MAWMondayMotivators 05/03/2015

sunshine_145918109The weather is really helping me out, but I have had the urge to increase my activity for the last month. With a number of important writing and programming projects over the last quarter, I have been sitting longer than I would like. Even with morning exercises, breaks, and posture routines, nothing takes the place (or produces the endorphins) of exertion and heavy weights.

So, this weekend, I took 3 hours to clear out the area of the garage that holds the star from last Summer: the weight bench. Once I got the garage clean and primed the bench for renewed use, I began to think about what I have missed over the last few months. I questioned whether, in my pursuit of completion, I had lost a bit of the balance that characterizes my life. My weight bench is my symbol to refocus my attention, and ensure that I am balancing sustainably. What will be your symbol? Choose something tangible to add or emphasize this week that will get you into the appropriate balance. Twitter supports some important rules of thumb as you will see.

1. Your Health is Your Business.
I have seen quite a few articles talking about the dangers of getting sick when you run a business. But, a larger opportunity is missed when you overlook health in favor of your business. You may be building an empire for someone else to enjoy. Or worse, you may be working for income that will only serve to finance your medical bills.

I decided long ago that I would not sacrifice health, family, faith, nor integrity for advancement, wealth or fame. Success by any other standard or not, if I have my health, family, faith, and integrity, I’ve already won. As I succeed in business, I want to be fit and energetic enough to enjoy all the perks.

2. Health is Higher Priority than Business.
Yes. Health includes exercise. My argument: the more stress you encounter on a daily basis, the heavier the weights you must lift during exercise. “But, Dr. Wright, I don’t life weights.” You are missing out on a physical power to match your spiritual pump. Let’s not have the already discredited mythological discussion about how huge you will get if you lift weights. First, there’s a way to do it that builds long, lean muscles–more reps, like 12-16. Second, you don’t have time enough to lift for muscle mass gain. You have business to get back to. Know this, exercising with weights will improve your process management and your outcome celebration.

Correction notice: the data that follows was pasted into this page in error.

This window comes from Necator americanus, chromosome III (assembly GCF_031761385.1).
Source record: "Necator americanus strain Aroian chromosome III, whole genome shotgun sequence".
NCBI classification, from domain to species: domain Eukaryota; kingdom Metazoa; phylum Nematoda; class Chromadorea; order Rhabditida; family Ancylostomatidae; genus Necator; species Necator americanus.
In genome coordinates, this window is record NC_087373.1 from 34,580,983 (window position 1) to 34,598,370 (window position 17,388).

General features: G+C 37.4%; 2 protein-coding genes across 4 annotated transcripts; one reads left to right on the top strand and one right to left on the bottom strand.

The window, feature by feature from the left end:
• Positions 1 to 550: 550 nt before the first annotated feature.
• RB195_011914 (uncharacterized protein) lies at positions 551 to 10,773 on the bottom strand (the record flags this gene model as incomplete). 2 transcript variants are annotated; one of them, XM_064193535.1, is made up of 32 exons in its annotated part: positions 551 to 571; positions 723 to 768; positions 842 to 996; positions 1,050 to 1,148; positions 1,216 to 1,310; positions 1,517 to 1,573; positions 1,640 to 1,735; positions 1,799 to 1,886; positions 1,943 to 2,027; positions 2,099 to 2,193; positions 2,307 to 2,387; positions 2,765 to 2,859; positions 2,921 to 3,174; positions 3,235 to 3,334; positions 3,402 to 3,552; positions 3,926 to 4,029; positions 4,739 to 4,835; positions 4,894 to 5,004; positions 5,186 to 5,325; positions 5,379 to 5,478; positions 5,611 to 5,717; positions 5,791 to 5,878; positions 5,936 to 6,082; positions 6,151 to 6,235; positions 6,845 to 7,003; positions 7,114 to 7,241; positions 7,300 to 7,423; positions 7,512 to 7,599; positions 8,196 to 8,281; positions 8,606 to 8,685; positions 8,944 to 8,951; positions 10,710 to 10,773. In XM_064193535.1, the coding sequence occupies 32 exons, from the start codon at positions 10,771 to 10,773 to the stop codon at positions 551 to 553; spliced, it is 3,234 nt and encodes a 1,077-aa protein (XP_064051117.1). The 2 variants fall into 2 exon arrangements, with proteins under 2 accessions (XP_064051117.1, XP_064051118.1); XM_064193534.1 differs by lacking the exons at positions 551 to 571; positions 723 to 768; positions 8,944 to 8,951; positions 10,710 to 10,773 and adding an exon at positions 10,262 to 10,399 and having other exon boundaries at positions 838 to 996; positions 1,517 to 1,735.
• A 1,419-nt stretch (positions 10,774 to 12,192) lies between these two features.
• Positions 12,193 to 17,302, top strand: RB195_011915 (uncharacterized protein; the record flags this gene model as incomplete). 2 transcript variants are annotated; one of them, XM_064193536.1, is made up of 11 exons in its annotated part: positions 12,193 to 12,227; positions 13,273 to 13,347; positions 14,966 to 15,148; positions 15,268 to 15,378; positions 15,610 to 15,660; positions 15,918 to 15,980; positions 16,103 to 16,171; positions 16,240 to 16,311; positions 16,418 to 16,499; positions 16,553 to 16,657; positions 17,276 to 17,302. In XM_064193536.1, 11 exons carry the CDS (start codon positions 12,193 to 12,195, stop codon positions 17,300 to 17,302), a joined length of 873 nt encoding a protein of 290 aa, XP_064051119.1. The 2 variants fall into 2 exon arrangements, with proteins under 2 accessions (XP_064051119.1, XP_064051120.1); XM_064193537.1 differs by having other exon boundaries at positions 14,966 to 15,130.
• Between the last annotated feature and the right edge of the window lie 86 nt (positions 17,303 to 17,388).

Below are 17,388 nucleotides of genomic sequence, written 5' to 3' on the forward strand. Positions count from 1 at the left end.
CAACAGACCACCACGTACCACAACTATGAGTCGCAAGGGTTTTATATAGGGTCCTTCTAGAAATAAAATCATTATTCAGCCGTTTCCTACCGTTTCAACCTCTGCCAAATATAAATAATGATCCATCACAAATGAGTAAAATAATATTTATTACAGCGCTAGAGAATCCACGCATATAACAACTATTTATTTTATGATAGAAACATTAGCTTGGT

3. Eating is as Important as Exercise.
I’m always giving a side-eye when people suggest that body-type says nothing about character. I’m a behavioral scientist with a strong interest in economics, specifically choice architecture. That logic doesn’t pass muster with me. Your body doesn’t tell me the whole story of your character, but it provides a clear cover, table of contents, and back copy. I like the picture included with this tweet for that reason. It agrees with me. No matter what you say, your body is keeping an accurate journal.

4. Clean up. Don’t Diet.
I talked with a student this week about her diet. I asked, “What and where do you eat?” She answered, “Anything and anywhere. That’s my problem.” It’s a common problem. Most of us eat for convenience and smell-based cravings. Most of us don’t respond to the smell of carrots with a gushing of love and excitement. But, we can plan for the convenience part of the equation. It’s all about your grocery list and shopping habit. Guess what, if you don’t buy cupcakes and place them in your cupboard, you won’t have the strong urge to down two while you make dinner. Chips and candies are other common “convenience” culprits. Beyond those, get cleaner by switching the way you prepare your favorites. My family LOVES french fries. Baking them in the oven just didn’t cut it compared to deep frying. The solution was an oil-less fryer. Check it out. All the crispiness and no added oil (2 tsps of which are 80 calories).

5. Include Nature and Water.
I had a headache one day last week, and realized that my water intake has suffered the most over the last quarter. The subtle increase in temperature may not indicate to you how much water you are losing throughout the day. But, that’s not the indicator of water consumption. You must have a routine that includes water intake. My problem is that my routine was tied to my daily routine, which has been off for about 2 months. A shortened morning workout meant no 20 ounce water break. Lunch at my desk meant no stroll and water guzzle. Late hours meant no pitcher of Welch’s grape with half water (32 oz) at night. And just like that, I’m down some 60 oz of water per day. Add that to the water I’m losing to sweat, and I’m clinically dehydrated. Don’t be like me this past week. Reclaim your productive, balanced routine, and get your water.